You are finally making good on the promise you made to yourself 19 years ago. At the end of a difficult battle with cancer, your mother moved into a hospice care facility. After experiencing this type of care and the attention of some wonderful volunteers, you vowed that someday you would go back to the hospice care facility and volunteer your time.
Nearly 20 years ago, you and your sister had promised you would try to keep her at home, but the physical demands of that promise became too great. So, following the advice of a nurse who had known your mother for quite some time you contacted hospice services.
Initially, they two served your mother at home, but during the last 10 days of her life it became necessary to move her onto the floor of a hospice care facility. It was a difficult decision, but it was the right one.
You were immediately impressed with the care that your mother received. The staff was able to keep your mother comfortable and pain-free. When it became evident that the pain, in fact, may have been the only thing keeping her alive, the staff nurses informed both you and your sister that your mother may not have much longer to live.
True to their observation, your mother died peacefully in her sleep a couple of nights later.
Finding Comfort at a Hospice Care Facility Benefits the Patient and the Family
It is likely that if everyone could have their choice they would like the opportunity to leave this life peacefully in his or her sleep. And while most people indicate that they want to die at home, only one in four end up doing so. the reality is that the options we want for our end of life decisions are not always available. For patients who have been given a dire prognosis, however, family members may be able to make a decision that can feel almost like staying at home.
When in-home care is no longer feasible, many families make the decision to move their loved one into a hospice care services location. With permission to forgo extreme measures to save a life, hospice staff members can focus on keeping the patient comfortable. No more stringent rules about diet and restricted visiting hours, a hospice environment is focused on both the patient’s comfort and care, as well as the family.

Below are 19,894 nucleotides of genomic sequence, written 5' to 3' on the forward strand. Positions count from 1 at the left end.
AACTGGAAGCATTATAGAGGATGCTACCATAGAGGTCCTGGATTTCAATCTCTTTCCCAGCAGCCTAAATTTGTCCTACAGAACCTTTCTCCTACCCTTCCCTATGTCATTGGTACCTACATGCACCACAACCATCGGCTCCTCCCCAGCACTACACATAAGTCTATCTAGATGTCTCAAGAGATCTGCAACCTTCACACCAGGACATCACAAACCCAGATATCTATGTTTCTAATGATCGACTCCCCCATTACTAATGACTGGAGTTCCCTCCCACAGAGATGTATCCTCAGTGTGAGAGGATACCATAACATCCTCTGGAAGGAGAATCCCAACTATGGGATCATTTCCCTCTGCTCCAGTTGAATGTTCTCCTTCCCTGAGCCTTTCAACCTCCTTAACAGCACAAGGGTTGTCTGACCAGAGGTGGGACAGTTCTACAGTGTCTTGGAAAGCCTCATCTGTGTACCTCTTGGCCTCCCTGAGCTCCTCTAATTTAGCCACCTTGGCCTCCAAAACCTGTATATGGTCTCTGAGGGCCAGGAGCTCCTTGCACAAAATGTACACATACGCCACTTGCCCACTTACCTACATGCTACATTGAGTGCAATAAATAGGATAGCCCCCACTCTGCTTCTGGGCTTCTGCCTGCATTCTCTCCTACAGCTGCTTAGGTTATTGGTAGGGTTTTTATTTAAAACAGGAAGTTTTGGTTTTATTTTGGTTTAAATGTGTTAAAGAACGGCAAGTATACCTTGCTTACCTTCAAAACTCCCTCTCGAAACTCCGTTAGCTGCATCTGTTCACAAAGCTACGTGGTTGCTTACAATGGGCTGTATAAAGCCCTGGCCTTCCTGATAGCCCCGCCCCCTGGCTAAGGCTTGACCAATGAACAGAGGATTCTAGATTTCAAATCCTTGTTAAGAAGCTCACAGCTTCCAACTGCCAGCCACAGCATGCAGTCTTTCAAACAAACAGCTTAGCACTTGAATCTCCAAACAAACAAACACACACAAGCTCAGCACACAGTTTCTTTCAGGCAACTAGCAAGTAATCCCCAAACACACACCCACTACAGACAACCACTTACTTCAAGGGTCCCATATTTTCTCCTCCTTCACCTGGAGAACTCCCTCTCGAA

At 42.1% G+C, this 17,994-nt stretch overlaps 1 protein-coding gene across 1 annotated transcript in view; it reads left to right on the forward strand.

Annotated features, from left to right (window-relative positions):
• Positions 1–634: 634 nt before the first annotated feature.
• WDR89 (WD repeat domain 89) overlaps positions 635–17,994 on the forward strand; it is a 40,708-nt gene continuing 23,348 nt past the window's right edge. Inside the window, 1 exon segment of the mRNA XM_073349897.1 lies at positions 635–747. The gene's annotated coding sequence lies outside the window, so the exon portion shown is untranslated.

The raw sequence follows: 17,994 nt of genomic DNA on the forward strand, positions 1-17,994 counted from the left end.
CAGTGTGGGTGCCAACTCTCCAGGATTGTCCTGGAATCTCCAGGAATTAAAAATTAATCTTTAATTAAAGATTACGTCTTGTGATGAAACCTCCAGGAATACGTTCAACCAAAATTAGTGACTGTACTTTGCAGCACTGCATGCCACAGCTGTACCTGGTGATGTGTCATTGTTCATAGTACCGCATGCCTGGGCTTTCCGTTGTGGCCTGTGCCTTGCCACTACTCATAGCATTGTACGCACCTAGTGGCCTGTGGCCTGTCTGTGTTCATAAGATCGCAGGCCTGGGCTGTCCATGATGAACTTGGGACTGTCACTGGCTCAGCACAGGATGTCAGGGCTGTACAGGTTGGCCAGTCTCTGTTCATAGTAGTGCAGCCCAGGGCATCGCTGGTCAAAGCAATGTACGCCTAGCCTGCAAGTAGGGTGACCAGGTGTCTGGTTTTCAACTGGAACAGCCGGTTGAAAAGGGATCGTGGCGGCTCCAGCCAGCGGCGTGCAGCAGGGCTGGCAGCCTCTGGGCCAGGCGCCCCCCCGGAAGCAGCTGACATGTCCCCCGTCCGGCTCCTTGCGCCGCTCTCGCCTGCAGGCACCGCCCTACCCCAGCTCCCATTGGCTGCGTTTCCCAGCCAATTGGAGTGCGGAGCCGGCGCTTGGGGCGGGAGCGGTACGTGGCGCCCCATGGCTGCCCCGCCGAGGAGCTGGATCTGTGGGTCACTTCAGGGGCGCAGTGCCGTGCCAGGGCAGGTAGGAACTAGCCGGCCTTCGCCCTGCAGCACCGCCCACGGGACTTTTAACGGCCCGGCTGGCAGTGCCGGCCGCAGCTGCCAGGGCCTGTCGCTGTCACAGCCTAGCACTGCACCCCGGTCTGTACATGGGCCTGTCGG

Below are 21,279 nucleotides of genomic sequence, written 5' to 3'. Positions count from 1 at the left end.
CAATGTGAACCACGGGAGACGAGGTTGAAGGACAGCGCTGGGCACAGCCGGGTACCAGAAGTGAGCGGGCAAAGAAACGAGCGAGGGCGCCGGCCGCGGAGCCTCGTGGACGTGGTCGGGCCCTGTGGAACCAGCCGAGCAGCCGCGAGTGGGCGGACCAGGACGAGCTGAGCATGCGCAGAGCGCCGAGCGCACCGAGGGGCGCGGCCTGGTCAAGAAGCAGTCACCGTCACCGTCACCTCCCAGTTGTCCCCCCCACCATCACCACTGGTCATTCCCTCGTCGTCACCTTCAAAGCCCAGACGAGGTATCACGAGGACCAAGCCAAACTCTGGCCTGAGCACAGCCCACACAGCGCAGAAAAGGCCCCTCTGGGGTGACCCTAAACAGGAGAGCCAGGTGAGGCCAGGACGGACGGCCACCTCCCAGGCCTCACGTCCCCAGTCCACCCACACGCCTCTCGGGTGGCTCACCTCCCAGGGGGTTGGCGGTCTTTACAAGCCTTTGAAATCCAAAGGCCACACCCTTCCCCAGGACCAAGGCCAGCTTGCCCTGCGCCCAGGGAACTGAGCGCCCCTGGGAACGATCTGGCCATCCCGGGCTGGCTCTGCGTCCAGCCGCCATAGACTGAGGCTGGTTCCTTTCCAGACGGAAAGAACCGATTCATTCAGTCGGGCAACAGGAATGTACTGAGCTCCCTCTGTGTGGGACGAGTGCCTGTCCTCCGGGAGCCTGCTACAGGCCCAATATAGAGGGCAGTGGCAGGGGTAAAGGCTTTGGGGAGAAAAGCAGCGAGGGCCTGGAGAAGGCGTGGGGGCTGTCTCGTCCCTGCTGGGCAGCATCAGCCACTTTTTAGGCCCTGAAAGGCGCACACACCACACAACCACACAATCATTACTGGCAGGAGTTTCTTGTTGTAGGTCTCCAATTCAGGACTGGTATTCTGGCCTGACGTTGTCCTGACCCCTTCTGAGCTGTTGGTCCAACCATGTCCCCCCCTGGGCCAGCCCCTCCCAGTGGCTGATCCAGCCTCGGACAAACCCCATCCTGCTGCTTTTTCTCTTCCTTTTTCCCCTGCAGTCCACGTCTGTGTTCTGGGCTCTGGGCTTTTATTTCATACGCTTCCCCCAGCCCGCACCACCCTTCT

Senior In Home Care Is Not an Option in all Locations
For aging parents and grandparents who live in very small towns that are a distance from a larger community, in home care is sometimes difficult to find. And while a 2014 study by the National Hospice and Palliative Care Organization indicated that 58.9% of hospice patients received hospice care at home, very comfortable and respectful care can also be found in senior housing centers that have an attached or cooperating hospice care facility.
Even though families may have every intent of caring for their loved ones at home, research indicates that an estimated 70% of people currently turning 65 will require long-term care at some point in their lifetime. In most cases, this long-term care will be receive care for an average of three years. Finding that perfect location for the long-term care can, however, be a challenge.
Interestingly enough, a fairly new career is centered on helping families make the best choices for their aging loved ones. Sometimes called a life transition coach these providers help families find the best solutions for every individual situation. Given a budget and understanding the kind of insurance that is available, these transition coaches can provide the best one or two options for moving a parent or grandparent out of their own home and into a care facility. Some things in life are difficult to prepare for. Finding someone who can help you make the best choices can be a move in the right direction.
Whether your family is looking at hospice care or retirement living options, many families find that facilities that provide a variety of levels of care can make future transitions easier. No move out of a long time family home is easy, but careful planning can make it better.